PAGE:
Why you should be happy to devote plenty of time to your software development project.
If you’re embarking upon a software development journey with a reputable development company it’s very likely that, at some point, they will ask you who is going to fulfil the role of ‘Product Owner’. Is this your first experience with developing an app? Are you wondering what this means and why you need to be so involved in the scoping and development process? Isn’t this what you’re paying your developers to do?
Read on and we’ll explain why you should be delighted and indeed excited to dedicate as much time as you can to your project during the scoping and development stages.
The term ‘Product Owner’ was devised by the Agile Alliance and underpins a number of crucial functions within the ‘scrum’ development framework. You don’t need to worry about the esoteric terminology, just know that ‘scrum’ describes a specific set of processes within the broader agile development approach.
Fundamentally the job of the product owner is to manage the development backlog or development ‘tickets’ so that what is developed matches what is needed for the successful launch of the app. Don’t worry if you don’t have any previous experience with this, your scoping and development teams should be with you every step of the way to guide and coach you on what’s needed and how best to communicate the required information.
You should never be thrown in the deep end by your development company and it’s well worth talking to them early about how they manage and work with inexperienced Product Owners.
The Product Owner role was created to provide scoping and development teams with absolute clarity over what they are expected to scope and build, with a single point of contact able and empowered to make final decisions. This removes the confusion caused by too many people giving direction or, possibly worse, no one giving any direction at all.
Typically, neither of these scenarios leads to a successful outcome.
The 4 key responsibilities of the Product Owner as described by the Agile Alliance are;
- Clearly identify and describe product backlog items in order to build a shared understanding of the problem and solution with the product development team
- Make decisions regarding the priority of product backlog items in order to deliver maximum outcome with minimum output
- Determine whether a product backlog item was satisfactorily delivered
- Ensure transparency into the upcoming work of the product development team.
Make sure you unpack each of these 4 key responsibilities with your software developers so you have a clear understanding of what this means for you and the expectations the team will have of you.
Now, let’s be realistic here, we all live busy lives and, despite the very best of intentions, you may simply not have time to be the sole Product Owner for your app build. Attending all the required meetings during scoping and development may be impossible. Your app idea may also be complex and involve intricate and unique business logic or require specific subject matter expertise. In either or both of these scenarios it is entirely acceptable and in fact appropriate to have more than one Product Owner.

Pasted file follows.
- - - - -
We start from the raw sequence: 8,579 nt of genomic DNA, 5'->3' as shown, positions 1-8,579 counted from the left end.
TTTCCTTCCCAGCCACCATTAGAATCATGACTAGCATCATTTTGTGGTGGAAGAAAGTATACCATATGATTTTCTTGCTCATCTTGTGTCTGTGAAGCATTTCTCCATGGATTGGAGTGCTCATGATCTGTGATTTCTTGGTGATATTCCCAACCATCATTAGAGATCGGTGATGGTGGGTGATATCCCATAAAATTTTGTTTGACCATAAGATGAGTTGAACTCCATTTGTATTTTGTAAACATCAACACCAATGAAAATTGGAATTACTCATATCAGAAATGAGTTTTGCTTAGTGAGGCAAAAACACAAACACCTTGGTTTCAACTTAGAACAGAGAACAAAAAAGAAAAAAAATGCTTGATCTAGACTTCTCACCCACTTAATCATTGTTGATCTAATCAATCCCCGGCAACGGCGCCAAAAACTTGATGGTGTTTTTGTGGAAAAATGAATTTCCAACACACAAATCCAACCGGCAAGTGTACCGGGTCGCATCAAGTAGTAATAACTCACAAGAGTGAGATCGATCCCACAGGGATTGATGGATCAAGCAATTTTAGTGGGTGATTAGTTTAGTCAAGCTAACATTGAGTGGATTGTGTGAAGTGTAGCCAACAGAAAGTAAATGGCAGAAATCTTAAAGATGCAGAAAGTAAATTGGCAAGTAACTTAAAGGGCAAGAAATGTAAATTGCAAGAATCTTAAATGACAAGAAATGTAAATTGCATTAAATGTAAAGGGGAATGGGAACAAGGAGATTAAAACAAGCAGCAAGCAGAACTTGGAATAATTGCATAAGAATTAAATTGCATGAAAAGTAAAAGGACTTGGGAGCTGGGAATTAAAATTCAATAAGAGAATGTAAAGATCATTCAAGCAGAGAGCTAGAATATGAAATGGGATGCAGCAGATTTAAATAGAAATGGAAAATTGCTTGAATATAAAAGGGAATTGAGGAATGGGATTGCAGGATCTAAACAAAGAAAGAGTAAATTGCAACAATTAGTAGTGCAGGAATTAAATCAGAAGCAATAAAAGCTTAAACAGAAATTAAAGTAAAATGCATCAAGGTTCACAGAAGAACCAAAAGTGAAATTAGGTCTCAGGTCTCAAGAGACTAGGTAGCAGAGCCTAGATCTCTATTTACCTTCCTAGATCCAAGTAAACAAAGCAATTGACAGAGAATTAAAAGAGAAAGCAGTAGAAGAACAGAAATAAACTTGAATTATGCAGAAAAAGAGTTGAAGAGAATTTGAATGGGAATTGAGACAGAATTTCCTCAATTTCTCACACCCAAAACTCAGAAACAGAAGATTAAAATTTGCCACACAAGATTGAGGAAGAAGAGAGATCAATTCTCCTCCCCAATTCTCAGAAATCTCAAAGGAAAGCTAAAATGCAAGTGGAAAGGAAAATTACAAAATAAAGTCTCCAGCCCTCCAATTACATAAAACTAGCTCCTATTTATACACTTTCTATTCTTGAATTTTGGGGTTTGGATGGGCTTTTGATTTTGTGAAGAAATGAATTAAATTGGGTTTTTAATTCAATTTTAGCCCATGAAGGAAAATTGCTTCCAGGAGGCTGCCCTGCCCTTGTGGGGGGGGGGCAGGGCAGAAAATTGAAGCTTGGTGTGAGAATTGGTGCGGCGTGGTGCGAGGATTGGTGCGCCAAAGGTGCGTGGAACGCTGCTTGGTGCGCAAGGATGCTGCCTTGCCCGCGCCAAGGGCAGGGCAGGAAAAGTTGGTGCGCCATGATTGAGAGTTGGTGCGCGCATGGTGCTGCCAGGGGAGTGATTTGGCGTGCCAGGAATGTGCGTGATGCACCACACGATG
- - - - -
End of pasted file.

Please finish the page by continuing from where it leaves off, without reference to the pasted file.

If this applies to your app build, it’s vitally important that you follow these 3 basic rules;
- Have clearly defined areas of responsibility
- Nominate one Product Owner for each identified area
- Ensure each Product Owner is empowered to make the final decision in their area
Being a Product Owner is a role that must be taken seriously. Your scoping and development teams should do all they can to accommodate you and work around your other professional commitments but there will inevitably be times when you can’t make a meeting. When this happens It’s important that you establish a delegate or stand in so that the project is not held up. Remember, when you appoint a delegate you should also empower them to make decisions, or it will cause delays.
When we have the Product Owner discussion with our clients one of the most common fears they express is that if things go wrong all fingers will be pointed at them as the ultimate decision maker. We get this, no one wants to be a scapegoat. Good development companies know very well that every app build has challenges that no one could possibly have foreseen. Product Owners are not expected to know all the possible technical issues that might arise and be responsible for mitigating them in advance. It’s the developers job to explain the implications of all the options they may be proposing so that the Product Owner can make fully informed decisions.
If things don’t go quite according to plan, that’s ok! A strong and close relationship between Product Owner and scoping or development teams means you should be able to resolve any issues together and still achieve a great outcome.
After all, a great outcome for you is what we as developers are always striving for.
So don’t be afraid to embrace the role of Product Owner. Take the time to understand it, give it the attention it deserves and welcome it as the key factor it is when it comes to the success of your app.